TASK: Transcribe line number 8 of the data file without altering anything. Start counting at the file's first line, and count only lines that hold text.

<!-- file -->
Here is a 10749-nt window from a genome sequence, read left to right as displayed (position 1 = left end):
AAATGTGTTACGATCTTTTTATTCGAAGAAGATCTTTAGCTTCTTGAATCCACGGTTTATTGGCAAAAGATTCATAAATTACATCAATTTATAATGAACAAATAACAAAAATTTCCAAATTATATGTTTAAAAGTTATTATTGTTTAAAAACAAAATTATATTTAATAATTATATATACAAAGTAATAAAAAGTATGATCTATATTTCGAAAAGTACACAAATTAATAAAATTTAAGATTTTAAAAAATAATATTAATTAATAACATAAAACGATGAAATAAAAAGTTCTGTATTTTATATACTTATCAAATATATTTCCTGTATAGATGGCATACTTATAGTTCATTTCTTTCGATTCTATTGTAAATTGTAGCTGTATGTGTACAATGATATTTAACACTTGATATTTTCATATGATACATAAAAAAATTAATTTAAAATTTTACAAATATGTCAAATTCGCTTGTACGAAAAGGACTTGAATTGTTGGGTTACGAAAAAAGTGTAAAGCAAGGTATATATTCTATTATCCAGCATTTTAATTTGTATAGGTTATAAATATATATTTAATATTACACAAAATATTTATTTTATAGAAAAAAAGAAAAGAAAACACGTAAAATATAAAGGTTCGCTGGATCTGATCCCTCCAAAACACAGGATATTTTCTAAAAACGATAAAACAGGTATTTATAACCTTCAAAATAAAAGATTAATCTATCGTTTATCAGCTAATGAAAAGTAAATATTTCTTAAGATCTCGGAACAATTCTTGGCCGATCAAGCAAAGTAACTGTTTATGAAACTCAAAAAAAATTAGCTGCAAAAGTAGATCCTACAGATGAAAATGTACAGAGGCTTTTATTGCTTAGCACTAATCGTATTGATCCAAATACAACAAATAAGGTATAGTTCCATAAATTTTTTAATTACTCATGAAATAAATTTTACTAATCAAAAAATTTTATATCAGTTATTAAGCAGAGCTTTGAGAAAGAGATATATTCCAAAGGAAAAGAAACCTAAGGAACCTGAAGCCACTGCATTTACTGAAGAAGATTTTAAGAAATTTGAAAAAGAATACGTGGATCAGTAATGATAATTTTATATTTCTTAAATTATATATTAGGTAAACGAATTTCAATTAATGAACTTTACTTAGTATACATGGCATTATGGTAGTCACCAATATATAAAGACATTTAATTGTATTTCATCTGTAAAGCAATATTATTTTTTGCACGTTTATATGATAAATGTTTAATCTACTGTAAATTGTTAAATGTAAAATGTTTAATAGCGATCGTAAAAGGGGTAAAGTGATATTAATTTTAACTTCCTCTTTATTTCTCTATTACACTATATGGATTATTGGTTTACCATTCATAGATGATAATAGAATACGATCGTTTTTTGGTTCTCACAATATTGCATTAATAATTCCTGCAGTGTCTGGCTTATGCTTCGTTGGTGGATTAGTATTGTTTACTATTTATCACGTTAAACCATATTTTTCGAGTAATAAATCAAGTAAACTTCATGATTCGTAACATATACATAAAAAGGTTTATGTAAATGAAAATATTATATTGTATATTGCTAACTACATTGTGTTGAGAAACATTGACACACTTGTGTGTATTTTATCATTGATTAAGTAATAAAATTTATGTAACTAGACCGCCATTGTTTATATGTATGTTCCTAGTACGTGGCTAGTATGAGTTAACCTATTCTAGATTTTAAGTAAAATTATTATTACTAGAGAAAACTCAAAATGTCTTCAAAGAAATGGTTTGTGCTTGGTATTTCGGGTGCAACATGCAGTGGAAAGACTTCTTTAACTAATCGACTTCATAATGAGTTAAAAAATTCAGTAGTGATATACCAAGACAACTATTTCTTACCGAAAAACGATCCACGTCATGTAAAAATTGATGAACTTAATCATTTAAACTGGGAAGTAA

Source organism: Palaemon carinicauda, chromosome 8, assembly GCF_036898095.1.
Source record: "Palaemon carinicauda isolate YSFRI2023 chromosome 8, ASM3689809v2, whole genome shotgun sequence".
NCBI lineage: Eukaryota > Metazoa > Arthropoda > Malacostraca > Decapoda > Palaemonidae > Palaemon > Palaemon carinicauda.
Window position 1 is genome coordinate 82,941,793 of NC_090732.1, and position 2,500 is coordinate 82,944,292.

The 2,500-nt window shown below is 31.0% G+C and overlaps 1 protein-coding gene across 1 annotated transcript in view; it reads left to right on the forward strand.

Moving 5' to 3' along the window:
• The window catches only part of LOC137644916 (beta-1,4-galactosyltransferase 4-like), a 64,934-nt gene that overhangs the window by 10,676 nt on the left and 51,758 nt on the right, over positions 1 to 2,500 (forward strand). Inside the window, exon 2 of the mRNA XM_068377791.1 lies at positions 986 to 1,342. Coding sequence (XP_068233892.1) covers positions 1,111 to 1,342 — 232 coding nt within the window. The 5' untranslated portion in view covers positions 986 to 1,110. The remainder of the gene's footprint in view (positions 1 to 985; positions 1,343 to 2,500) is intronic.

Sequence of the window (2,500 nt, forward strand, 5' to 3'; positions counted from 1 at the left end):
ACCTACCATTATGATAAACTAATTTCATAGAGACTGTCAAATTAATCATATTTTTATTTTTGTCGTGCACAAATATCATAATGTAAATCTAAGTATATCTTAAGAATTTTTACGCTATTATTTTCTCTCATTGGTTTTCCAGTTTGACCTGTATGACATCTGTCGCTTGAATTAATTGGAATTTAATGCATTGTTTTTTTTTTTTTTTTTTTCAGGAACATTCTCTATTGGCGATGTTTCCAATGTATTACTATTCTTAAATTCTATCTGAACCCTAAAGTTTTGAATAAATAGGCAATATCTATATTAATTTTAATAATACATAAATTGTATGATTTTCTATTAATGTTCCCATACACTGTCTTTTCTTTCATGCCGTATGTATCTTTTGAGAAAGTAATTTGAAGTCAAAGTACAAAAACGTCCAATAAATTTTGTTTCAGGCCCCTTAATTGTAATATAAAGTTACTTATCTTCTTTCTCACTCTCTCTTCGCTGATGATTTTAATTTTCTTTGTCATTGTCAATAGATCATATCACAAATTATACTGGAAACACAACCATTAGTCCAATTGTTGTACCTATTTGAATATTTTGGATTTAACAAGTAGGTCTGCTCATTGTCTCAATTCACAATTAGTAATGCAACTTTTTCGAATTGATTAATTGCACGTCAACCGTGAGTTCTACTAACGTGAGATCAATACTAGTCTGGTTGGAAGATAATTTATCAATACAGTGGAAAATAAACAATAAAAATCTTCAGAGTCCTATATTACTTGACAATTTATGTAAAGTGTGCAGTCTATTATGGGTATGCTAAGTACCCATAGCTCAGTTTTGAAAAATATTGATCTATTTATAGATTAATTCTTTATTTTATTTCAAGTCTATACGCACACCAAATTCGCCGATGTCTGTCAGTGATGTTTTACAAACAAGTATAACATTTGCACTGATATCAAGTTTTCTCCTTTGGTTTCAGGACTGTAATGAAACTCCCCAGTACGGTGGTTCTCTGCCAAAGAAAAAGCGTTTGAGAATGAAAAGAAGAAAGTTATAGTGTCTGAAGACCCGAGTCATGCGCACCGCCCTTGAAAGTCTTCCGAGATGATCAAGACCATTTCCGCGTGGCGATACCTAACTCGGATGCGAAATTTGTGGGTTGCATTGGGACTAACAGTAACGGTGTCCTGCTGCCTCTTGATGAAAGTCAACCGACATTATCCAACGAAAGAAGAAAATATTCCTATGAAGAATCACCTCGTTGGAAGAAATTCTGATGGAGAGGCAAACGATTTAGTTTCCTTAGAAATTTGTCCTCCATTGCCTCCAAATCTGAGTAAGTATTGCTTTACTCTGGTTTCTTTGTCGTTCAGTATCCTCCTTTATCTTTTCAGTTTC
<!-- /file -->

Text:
Moving 5' to 3' along the window: